New Brexit Party makes Britain's Brexit less likely
Thom Brooks

Editor's note: Thom Brooks is the dean of Durham Law School and a professor of Law and Government at Durham University. The article reflects the author's opinions, and not necessarily the views of CGTN.

The UK Parliament has rejected Prime Minister Theresa May's Brexit deal with the EU an unprecedented three times this year. The lack of a deal and deep concerns about the economic damage leaving the EU without a deal would have for the UK has started to turn the tide against support for Brexit. Polls show 59 percent of the public is now for staying in the EU.

The political stalemate in Parliament has far-reaching consequences. One of them is that the UK did not begin to leave the EU in March and must participate in elections to the European Parliament.

This is expected to be very damaging to May's Conservative Party for their failure to deliver Brexit. It also puts the UK in an awkward position of trying to negotiate to leave the EU while taking part in elections to shape the EU's future.

British Prime Minister Theresa May gives a news conference after a cabinet meeting, outside Downing Street, London, Britain, April 2, 2019. /VCG Photo

British Prime Minister Theresa May gives a news conference after a cabinet meeting, outside Downing Street, London, Britain, April 2, 2019. /VCG Photo

The changing political landscape has produced two new parties. The first is Change UK, a group of MPs who defected from Labour and the Conservatives. They started off poorly, changing their original name from the lackluster The Independent Group only recently. The MPs are united in their commitment to staying in the EU, but seem divided on about everything else. They are not expected to do especially well at this point in the EU Parliament's elections.

However, the second new party – the Brexit Party – is in a very different position. The Brexit Party is also a mostly one-issue party as its name implies, but it is headed by Nigel Farage. As former UK Independence Party (UKIP) leader, Farage never found success in winning seats in the UK's Parliament but his party came out top in the last elections for the EU's Parliament. He's arguably the best-known Brexiteer in Britain, and was once called "Mr. Brexit" by U.S. President Donald Trump.

The polls show strong support for the Brexit Party ahead of the EU elections, but still, less than a third of the public supports them. This will likely change once its candidates are made known. No doubt the Brexit Party is driven by a view that Westminster has betrayed the EU Referendum result and so a new party is needed to make Brexit a reality.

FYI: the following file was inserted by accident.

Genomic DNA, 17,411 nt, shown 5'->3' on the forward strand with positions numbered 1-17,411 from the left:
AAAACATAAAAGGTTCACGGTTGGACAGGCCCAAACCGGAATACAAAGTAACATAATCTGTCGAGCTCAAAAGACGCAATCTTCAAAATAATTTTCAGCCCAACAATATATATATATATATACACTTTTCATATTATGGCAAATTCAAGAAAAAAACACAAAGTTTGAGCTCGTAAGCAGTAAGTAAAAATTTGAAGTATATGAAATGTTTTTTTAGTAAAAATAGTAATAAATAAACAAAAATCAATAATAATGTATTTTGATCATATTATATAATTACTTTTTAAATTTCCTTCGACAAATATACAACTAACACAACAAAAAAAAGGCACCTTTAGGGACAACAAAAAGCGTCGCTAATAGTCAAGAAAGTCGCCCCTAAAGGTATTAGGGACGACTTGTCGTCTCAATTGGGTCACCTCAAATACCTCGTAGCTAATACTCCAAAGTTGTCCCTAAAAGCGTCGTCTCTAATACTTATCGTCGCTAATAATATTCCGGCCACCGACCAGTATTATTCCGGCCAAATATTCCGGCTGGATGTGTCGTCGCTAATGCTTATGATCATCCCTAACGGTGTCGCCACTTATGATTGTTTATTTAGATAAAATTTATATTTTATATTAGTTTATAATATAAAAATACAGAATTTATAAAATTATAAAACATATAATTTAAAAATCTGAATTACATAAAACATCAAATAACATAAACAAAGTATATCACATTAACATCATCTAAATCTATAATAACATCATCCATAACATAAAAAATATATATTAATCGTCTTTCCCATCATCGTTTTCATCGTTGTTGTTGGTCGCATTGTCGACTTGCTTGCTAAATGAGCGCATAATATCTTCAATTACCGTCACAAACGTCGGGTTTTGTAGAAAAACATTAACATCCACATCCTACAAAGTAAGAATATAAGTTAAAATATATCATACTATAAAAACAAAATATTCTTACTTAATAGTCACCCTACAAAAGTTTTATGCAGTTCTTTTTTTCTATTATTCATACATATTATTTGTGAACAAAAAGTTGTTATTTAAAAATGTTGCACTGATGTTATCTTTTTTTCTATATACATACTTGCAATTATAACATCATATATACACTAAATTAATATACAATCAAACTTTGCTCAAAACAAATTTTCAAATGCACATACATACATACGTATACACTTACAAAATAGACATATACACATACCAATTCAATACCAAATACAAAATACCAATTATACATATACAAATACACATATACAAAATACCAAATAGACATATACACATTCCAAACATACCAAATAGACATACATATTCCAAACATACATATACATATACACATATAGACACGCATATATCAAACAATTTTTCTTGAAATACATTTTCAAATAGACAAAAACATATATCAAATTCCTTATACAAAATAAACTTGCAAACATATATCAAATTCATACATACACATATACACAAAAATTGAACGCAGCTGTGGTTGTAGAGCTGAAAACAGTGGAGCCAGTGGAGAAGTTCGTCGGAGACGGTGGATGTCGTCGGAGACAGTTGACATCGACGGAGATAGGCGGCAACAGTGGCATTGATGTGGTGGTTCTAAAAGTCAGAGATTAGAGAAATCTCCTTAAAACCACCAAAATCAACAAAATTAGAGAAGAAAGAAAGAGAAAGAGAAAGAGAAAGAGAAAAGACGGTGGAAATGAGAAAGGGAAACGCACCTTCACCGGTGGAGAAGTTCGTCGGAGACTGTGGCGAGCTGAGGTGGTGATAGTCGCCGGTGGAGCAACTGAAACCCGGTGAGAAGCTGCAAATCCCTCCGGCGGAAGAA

The irony is that the Brexit Party makes Britain's Brexit less likely.

One reason is it carves up public support for Brexit between the Tories, UKIP and themselves. It will make it more difficult for pro-Brexit candidates to win because more will be contesting the same seat. While Greens and Liberal Democrats have supported Remaining, Labour looks set to come out best with strongly pro-Remain supporters who lack an established, known alternative to turn to.

A second reason is that even if the Brexit Party performs well in the EU Parliament, this will do nothing to help get any Brexit deal through Parliament. New parties face serious challenges in Britain's first-past-the-post system. After seven attempts at becoming an MP since 1994, Farage never managed it. He's no more popular now than then and if he can't manage to win, other less well-known candidates in his Brexit Party will do even worse.

Leave supporters gather in Parliament Square to protest against Brexit delay, on the day the UK had been due to leave the EU on March 29, 2019. /VCG Photo 

Leave supporters gather in Parliament Square to protest against Brexit delay, on the day the UK had been due to leave the EU on March 29, 2019. /VCG Photo 

Finally, what the Brexit Party will do if contesting elections for the UK's Parliament is continue to hurt the Tories. The UK only had a referendum in the first place because then Prime Minister David Cameron feared the Tories could not win a majority in Parliament if they did not stop losing votes to Farage's UKIP. Cameron promised a referendum to do this and it worked: UKIP was stopped and Cameron won a working majority.

The failure of Cameron's successor Theresa May to win support for her deal gives new life to the threat of UKIP voters taking support away from the Tories. Farage's new Brexit Party will make it worse for the Tories, but the likely result is neither will win seats – and the less seats they win, the less likely there is Brexit.

We should not forget Farage last quit as UKIP leader within hours of the Brexit vote. He has never been in a position to deliver on his promises. If my analysis is correct, then this will continue – and so too the UK's membership within the EU thanks to Farage's Brexit Party.

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